What is Writing to Engage?


Getting Started

Why include writing in my courses?

What is writing to learn?

WTL Activities

What is writing to engage?

What is writing in the disciplines?

WID Assignments

Useful Knowledge

What should I know about rhetorical situations?

Do I have to be an expert in grammar to assign writing?

What should I know about genre and design?

What should I know about second-language writing?

What teaching resources are available?

What should I know about WAC and graduate education?

Assigning Writing

What makes a good writing assignment?

How can I avoid getting lousy student writing?

What benefits might reflective writing have for my students?

Using Peer Review

Why consider collaborative writing assignments?

Do writing and peer review take up too much class time?

How can I get the most out of peer review?

Responding to Writing

How can I handle responding to student writing?

How can writing centers support writing in my courses?

What writing resources are available for my students?

Using Technology

How can computer technologies support writing in my classes?

Designing and Assessing WAC Programs

What is a WAC program?

What designs are typical for WAC programs?

How can WAC programs be assessed?

More on WAC

Where can I learn more about WAC?

Writing to engage stands between the two most common approaches to writing across the curriculum: writing to learn and writing in the disciplines (sometimes referred to as writing to communicate). John Bean, through his book Engaging Ideas: The Professor's Guide to Integrating Writing, Critical Thinking, and Active Learning in the Classroom, has done much to advocate for the use of writing as a form of engagement with knowledge and ideas.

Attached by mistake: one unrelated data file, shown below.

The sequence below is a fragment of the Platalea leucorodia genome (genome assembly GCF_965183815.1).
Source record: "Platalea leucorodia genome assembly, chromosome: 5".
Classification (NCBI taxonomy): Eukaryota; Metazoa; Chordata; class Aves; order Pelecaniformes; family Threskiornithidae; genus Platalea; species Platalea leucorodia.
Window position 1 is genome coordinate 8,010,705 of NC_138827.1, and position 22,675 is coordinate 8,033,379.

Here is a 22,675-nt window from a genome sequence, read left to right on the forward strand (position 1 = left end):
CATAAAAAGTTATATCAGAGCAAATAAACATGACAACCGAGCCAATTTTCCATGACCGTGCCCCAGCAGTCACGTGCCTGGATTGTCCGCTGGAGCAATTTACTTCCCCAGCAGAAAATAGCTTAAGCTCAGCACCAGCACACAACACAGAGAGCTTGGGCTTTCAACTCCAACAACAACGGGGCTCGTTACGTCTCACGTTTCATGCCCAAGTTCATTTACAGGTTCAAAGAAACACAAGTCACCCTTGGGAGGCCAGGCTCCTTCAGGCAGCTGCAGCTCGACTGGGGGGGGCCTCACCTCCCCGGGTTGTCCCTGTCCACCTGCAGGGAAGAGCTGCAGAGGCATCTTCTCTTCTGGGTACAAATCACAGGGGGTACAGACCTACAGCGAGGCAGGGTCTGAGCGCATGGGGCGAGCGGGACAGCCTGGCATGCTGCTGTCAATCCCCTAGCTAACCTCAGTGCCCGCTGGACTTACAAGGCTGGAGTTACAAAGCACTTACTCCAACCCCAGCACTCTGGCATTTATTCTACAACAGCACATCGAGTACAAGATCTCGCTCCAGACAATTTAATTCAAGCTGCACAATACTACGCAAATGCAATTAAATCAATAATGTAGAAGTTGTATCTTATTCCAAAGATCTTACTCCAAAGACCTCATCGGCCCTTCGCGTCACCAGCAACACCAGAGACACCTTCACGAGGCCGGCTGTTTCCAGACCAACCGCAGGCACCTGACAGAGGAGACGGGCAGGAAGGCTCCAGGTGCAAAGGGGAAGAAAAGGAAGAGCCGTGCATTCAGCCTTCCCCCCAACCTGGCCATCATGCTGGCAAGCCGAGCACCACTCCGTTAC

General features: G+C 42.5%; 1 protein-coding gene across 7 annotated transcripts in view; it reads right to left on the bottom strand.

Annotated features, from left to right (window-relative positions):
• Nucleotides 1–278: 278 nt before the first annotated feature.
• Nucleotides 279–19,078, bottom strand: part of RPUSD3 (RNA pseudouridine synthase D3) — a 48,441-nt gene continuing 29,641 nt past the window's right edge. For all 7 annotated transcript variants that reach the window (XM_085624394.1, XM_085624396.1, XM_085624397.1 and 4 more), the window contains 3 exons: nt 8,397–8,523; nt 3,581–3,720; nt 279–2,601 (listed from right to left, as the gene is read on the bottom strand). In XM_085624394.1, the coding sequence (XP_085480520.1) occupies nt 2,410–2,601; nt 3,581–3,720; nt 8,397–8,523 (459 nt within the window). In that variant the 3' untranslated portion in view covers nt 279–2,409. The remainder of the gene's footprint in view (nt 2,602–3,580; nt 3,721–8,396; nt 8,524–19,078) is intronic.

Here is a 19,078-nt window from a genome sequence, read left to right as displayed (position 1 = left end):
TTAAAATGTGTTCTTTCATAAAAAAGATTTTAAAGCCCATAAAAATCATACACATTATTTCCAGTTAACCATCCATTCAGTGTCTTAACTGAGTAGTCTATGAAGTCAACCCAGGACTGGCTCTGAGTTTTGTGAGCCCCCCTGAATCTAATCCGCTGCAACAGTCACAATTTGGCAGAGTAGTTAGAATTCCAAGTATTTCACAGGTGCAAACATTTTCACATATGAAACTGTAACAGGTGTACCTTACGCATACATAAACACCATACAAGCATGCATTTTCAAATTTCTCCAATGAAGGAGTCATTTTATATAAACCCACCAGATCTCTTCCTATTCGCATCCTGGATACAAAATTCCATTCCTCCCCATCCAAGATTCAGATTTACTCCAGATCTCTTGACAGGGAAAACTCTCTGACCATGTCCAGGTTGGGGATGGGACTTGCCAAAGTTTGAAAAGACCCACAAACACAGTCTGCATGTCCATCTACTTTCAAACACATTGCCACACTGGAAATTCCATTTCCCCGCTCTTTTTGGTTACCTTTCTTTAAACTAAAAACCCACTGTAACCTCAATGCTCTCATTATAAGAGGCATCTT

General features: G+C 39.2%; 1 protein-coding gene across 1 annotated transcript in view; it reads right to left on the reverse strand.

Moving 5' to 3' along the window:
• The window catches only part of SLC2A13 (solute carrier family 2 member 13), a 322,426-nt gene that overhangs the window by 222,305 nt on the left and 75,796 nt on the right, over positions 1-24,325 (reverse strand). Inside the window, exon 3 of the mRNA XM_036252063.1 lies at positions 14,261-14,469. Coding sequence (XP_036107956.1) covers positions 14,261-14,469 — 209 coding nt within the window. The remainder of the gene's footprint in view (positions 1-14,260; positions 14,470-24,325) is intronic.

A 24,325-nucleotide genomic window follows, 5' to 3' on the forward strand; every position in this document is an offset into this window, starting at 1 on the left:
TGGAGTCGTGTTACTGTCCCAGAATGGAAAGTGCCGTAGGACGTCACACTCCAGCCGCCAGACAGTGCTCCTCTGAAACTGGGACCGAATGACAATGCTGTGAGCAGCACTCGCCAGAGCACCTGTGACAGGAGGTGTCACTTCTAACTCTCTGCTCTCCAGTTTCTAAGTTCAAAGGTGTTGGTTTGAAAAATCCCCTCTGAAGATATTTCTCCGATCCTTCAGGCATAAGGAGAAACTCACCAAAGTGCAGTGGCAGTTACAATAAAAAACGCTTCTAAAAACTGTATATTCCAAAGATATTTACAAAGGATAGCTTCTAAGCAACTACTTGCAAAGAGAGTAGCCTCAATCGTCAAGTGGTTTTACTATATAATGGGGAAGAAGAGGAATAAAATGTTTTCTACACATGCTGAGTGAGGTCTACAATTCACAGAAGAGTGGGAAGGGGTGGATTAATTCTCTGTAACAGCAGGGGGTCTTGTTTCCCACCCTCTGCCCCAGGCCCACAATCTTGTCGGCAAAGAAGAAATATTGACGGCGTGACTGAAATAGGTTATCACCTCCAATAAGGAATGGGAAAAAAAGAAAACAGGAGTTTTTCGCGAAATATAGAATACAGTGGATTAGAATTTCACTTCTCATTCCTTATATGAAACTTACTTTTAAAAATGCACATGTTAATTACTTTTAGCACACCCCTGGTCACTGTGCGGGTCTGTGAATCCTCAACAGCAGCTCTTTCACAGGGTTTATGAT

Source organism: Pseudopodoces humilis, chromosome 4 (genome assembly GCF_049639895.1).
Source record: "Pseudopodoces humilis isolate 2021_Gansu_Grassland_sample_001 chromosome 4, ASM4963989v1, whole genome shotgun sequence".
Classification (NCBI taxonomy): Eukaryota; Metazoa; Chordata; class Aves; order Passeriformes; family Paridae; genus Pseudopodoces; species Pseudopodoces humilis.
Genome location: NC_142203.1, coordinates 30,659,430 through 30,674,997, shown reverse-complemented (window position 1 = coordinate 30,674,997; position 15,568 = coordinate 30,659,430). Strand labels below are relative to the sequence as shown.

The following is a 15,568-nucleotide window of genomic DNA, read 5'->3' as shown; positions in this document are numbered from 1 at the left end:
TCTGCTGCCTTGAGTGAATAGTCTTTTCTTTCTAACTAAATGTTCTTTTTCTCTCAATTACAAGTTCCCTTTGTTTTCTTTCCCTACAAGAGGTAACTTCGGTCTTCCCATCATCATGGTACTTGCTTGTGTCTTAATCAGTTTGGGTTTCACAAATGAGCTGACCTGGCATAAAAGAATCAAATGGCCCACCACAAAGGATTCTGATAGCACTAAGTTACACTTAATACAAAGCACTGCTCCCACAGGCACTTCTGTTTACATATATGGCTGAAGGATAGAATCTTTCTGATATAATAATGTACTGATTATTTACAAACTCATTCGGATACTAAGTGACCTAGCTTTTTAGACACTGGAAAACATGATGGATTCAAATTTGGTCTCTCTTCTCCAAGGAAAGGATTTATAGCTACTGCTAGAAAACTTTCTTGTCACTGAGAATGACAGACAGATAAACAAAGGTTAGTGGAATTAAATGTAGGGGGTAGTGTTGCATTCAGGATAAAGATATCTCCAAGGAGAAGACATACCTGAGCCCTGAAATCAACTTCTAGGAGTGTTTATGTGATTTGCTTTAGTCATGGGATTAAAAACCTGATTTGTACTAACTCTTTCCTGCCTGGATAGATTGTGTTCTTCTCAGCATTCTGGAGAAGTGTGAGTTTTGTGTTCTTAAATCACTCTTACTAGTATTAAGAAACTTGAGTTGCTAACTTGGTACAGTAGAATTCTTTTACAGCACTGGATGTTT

Writing to engage relies a great deal on viewing writing as a means of engaging students in critical thinking. Certainly, writing has long been viewed as a useful means of demonstrating critical thinking and, through the work of  scholars such as Marlene Scardamalia and Carl Bereiter, even as a means of transforming knowledge. Writing to engage takes this view of writing and applies it to WAC. 

As with any educational approach, there is a great deal of variance in how to approach writing to engage. Bean, for example, approaches the idea of linking writing and critical thinking through what might be characterized as a problem-solving approach. In this guide, we view writing to engage through the lens of Bloom's taxonomy of cognitive learning objectives. The taxonomy, originally developed in the 1950s, was modified by Lorin Anderson and David R. Krathwohl and their colleagues in 2001 to include a more accessible set of terms for describing learning objectives in the cognitive domain. 

A Fuller Discussion of Writing to Engage

Our approach to writing to engage relies heavily on the idea that students can benefit from engaging in writing activities that help students work with and develop greater control of the concepts, conceptual frameworks, skills, processes, and issues addressed in a course. Following the work of Bloom and his colleagues, we view the kinds of thinking in which we hope to engage students as: